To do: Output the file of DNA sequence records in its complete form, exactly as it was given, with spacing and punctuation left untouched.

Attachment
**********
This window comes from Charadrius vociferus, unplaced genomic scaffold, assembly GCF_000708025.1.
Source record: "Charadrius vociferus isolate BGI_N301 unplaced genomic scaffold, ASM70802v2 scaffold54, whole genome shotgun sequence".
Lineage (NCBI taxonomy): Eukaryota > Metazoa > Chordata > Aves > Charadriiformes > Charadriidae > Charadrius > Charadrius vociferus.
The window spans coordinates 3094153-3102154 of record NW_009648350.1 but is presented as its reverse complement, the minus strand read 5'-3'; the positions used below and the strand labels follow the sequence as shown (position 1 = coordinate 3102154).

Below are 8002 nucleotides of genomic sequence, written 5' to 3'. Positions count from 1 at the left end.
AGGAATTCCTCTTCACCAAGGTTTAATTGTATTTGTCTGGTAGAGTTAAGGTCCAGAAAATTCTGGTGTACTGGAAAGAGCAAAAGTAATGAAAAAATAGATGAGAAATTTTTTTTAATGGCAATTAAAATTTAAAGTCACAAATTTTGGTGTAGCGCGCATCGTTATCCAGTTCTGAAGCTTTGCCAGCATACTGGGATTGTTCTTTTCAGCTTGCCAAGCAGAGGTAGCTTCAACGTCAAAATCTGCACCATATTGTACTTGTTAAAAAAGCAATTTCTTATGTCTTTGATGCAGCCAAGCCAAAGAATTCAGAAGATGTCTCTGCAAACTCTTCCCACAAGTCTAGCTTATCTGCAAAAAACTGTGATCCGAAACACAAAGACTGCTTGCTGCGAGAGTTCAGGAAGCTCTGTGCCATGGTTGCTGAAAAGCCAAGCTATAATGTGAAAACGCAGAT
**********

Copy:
This window comes from Charadrius vociferus, unplaced genomic scaffold, assembly GCF_000708025.1.
Source record: "Charadrius vociferus isolate BGI_N301 unplaced genomic scaffold, ASM70802v2 scaffold54, whole genome shotgun sequence".
Lineage (NCBI taxonomy): Eukaryota > Metazoa > Chordata > Aves > Charadriiformes > Charadriidae > Charadrius > Charadrius vociferus.
The window spans coordinates 3094153-3102154 of record NW_009648350.1 but is presented as its reverse complement, the minus strand read 5'-3'; the positions used below and the strand labels follow the sequence as shown (position 1 = coordinate 3102154).

Below are 8002 nucleotides of genomic sequence, written 5' to 3'. Positions count from 1 at the left end.
AGGAATTCCTCTTCACCAAGGTTTAATTGTATTTGTCTGGTAGAGTTAAGGTCCAGAAAATTCTGGTGTACTGGAAAGAGCAAAAGTAATGAAAAAATAGATGAGAAATTTTTTTTAATGGCAATTAAAATTTAAAGTCACAAATTTTGGTGTAGCGCGCATCGTTATCCAGTTCTGAAGCTTTGCCAGCATACTGGGATTGTTCTTTTCAGCTTGCCAAGCAGAGGTAGCTTCAACGTCAAAATCTGCACCATATTGTACTTGTTAAAAAAGCAATTTCTTATGTCTTTGATGCAGCCAAGCCAAAGAATTCAGAAGATGTCTCTGCAAACTCTTCCCACAAGTCTAGCTTATCTGCAAAAAACTGTGATCCGAAACACAAAGACTGCTTGCTGCGAGAGTTCAGGAAGCTCTGTGCCATGGTTGCTGAAAAGCCAAGCTATAATGTGAAAACGCAGAT